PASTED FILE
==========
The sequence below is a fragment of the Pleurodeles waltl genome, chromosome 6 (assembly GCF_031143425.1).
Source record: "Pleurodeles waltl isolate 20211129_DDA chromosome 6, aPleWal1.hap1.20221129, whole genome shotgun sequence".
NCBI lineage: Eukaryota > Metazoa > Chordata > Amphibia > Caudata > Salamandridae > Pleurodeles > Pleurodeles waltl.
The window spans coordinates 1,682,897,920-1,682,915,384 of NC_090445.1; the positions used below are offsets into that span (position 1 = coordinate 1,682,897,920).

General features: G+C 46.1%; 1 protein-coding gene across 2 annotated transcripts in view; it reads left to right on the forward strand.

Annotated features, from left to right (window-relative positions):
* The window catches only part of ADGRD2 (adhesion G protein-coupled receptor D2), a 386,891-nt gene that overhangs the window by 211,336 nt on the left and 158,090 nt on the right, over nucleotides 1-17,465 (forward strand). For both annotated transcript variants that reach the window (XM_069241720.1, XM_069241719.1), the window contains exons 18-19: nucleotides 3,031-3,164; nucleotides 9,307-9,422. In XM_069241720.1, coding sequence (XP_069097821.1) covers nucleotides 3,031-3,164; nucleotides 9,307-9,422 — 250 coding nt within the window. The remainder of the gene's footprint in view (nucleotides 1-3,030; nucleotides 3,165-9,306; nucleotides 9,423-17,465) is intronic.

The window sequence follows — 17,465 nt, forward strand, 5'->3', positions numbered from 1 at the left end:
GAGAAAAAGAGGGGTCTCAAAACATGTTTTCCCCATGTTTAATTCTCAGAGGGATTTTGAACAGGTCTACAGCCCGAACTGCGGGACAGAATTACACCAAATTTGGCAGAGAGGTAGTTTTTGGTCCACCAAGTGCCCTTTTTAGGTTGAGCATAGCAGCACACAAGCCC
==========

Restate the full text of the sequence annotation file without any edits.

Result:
The sequence below is a fragment of the Pleurodeles waltl genome, chromosome 6 (assembly GCF_031143425.1).
Source record: "Pleurodeles waltl isolate 20211129_DDA chromosome 6, aPleWal1.hap1.20221129, whole genome shotgun sequence".
NCBI lineage: Eukaryota > Metazoa > Chordata > Amphibia > Caudata > Salamandridae > Pleurodeles > Pleurodeles waltl.
The window spans coordinates 1,682,897,920-1,682,915,384 of NC_090445.1; the positions used below are offsets into that span (position 1 = coordinate 1,682,897,920).

General features: G+C 46.1%; 1 protein-coding gene across 2 annotated transcripts in view; it reads left to right on the forward strand.

Annotated features, from left to right (window-relative positions):
* The window catches only part of ADGRD2 (adhesion G protein-coupled receptor D2), a 386,891-nt gene that overhangs the window by 211,336 nt on the left and 158,090 nt on the right, over nucleotides 1-17,465 (forward strand). For both annotated transcript variants that reach the window (XM_069241720.1, XM_069241719.1), the window contains exons 18-19: nucleotides 3,031-3,164; nucleotides 9,307-9,422. In XM_069241720.1, coding sequence (XP_069097821.1) covers nucleotides 3,031-3,164; nucleotides 9,307-9,422 — 250 coding nt within the window. The remainder of the gene's footprint in view (nucleotides 1-3,030; nucleotides 3,165-9,306; nucleotides 9,423-17,465) is intronic.

The window sequence follows — 17,465 nt, forward strand, 5'->3', positions numbered from 1 at the left end:
GAGAAAAAGAGGGGTCTCAAAACATGTTTTCCCCATGTTTAATTCTCAGAGGGATTTTGAACAGGTCTACAGCCCGAACTGCGGGACAGAATTACACCAAATTTGGCAGAGAGGTAGTTTTTGGTCCACCAAGTGCCCTTTTTAGGTTGAGCATAGCAGCACACAAGCCC